Rather than make the songs available in the popular MP3 format, Apple plans to use a higher fidelity technology known as Advanced Audio Codec.

    That approach allows the songs to be protected by electronic locks that prevent them from being played on more than one computer. Still, sources say, Apple wants to enable buyers to burn songs onto CDs. That feature would effectively remove the locks.

    That's been a sticking point for executives at Sony, sources said. The other four major record companies, however, appear ready to license their music to the new service.

    No details were available on the price of the service, although one source said it would be competitive with other services in the market. Pressplay, for example, charges just under $10 a month for unlimited downloads, plus about $1 for each song that can be burned to CD or transferred to a portable device.
  2. uhzoomzip macrumors newbie

    Jan 15, 2003
    New York, NY
  3. ShaolinMiddleFinger macrumors 6502a


    Oct 12, 2001
    What worries me is that you can only put it to one computer. I have a PMac, an iBook, and a PC. I want the same music on all my computers. I don't want to have to have another computer on just so I can listen to it.

    Another thing also is: will we be able to burn them onto cd? If not, I'm not buying into that.

    I'm with the music labels about not stealing music but if I can't have them in my different computers, and/or in my car. I'm not buying it.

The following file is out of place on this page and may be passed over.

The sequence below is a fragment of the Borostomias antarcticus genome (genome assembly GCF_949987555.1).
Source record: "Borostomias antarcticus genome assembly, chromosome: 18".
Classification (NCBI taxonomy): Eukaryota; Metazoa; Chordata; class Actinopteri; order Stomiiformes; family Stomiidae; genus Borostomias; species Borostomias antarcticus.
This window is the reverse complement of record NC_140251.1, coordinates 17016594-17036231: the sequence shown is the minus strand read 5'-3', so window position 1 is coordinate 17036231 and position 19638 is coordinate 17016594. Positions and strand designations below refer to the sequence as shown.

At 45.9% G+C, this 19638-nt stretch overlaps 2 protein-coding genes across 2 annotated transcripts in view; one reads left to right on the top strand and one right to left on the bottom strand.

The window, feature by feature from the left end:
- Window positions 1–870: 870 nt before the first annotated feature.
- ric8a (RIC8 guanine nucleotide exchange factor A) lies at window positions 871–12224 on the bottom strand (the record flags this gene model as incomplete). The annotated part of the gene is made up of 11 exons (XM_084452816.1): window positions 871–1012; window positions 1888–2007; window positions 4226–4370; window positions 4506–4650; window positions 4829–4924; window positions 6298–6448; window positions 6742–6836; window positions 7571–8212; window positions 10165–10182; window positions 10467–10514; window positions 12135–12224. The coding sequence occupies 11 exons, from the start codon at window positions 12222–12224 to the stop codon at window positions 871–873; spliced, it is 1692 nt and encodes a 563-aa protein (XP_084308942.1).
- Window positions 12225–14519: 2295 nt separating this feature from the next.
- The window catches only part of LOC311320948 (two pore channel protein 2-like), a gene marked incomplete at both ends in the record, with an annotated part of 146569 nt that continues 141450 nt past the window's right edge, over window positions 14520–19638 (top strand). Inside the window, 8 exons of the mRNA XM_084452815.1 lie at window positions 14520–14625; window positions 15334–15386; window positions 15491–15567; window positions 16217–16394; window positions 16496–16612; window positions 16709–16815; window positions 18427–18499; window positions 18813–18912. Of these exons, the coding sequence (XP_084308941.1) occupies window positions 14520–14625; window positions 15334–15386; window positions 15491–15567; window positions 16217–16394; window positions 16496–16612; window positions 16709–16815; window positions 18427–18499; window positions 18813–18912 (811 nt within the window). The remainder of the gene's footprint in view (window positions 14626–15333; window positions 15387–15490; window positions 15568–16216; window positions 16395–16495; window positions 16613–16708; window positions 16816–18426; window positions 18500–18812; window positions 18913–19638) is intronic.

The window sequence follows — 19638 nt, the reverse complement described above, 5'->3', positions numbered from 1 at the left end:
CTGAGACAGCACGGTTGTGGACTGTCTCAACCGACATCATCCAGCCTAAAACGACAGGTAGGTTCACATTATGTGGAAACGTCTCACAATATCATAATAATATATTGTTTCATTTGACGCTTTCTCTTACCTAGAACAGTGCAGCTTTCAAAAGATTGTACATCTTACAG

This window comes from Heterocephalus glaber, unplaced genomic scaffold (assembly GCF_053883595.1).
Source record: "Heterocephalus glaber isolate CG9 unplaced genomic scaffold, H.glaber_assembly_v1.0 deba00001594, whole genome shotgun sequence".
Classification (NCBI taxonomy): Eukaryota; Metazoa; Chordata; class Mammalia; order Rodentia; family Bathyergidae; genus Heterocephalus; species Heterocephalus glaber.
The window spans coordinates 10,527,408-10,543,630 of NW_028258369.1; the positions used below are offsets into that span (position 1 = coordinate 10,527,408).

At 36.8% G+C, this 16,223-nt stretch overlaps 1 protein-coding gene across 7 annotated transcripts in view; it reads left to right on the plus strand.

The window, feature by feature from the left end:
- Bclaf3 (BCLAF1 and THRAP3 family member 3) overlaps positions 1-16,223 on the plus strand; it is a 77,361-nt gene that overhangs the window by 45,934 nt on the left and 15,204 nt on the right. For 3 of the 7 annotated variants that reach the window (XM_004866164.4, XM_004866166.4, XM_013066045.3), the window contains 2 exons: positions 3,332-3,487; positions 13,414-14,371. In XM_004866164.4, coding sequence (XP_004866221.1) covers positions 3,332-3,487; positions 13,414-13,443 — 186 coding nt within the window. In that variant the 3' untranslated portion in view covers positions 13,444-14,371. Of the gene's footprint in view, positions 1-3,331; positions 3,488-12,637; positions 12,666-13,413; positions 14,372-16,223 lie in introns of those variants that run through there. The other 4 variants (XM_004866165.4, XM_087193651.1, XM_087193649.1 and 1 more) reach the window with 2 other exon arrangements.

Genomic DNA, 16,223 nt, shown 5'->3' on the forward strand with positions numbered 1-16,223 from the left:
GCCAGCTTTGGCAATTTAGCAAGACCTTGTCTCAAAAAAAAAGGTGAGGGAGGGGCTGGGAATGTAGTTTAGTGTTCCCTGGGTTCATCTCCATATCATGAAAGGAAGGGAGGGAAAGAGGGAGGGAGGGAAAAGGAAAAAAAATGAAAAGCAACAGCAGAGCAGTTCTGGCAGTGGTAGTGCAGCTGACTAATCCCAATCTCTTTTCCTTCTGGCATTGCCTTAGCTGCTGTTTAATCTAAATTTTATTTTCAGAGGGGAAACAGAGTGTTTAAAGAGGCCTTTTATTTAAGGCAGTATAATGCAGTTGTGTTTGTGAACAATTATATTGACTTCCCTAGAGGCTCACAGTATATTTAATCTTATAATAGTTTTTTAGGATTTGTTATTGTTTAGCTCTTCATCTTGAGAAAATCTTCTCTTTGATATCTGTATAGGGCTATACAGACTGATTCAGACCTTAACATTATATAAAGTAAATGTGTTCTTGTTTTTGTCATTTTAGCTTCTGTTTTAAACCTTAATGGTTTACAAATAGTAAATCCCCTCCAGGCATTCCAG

All in all, it's a great move for Apple but they still have things to worry about.
  4. pretentious macrumors regular


    Sep 4, 2002
    Holy freckin' crap this is all going to be BIG, if this AC is telling the truth and these news story arn't just BS.

    I think Apple has found its newest Music.
  5. Raiden macrumors regular

    Jun 14, 2002
    Yeah, it looks authentic, but could have been writen by anyone.

    Anyhow, it looks cool, but I just dont get it. Why pay (est) 10 bucks a month to download songs when I could pay nothing and download them from limewire?

    Then again, apple could make this thing cool, and incorperate stuff like download excellerators. I think if apple were to market this to mainstream, they would have to make it user-friendly and feature filled to the boot to have any chance of battling the free song downloaders...
  6. szark macrumors 68030


    May 14, 2002
    Re: Labels Think Apple Has Perfect Pitch

    So the iPod would finally get AAC support? Kewl!
  7. Pablo macrumors regular

    Jan 8, 2003
    Selling digital music will never succeed as long as limitations are put on what users are able to do with songs they have purchased.

    I'd love to buy songs for $1 each, but will not if such limitations are placed on the music.

    They must also be available in a variety of formats, and in a variety of bitrates.
  8. makkystyle macrumors regular

    Aug 12, 2002
    I definitely agree. I would gladly pay for the music I wanted if I was guaranteed good quality, high speed downloads and the ability to do with it what I please.
  9. ibookin' macrumors 65816


    Jul 7, 2002
    Los Angeles, CA
    The downloads would be faster, the selection would be bigger, and the music would probably be of higher quality.

    It's also completely legal, which is a big plus...:rolleyes:
  10. cr2sh macrumors 68030


    May 28, 2002
    Well, I wouldnt pay a monthly service.. but I would pay $0.99 for song.. Again, higher quality, realiability, ease, bandwidth... and legal. Is limewire a public commodity? Sell your stock now!

    Its interesting, the article notes that Apple is the only company that handles the whole spectrum, from hardware and software, to mp3 players and the compression... damn, it's all kinda sitting in their lap. :)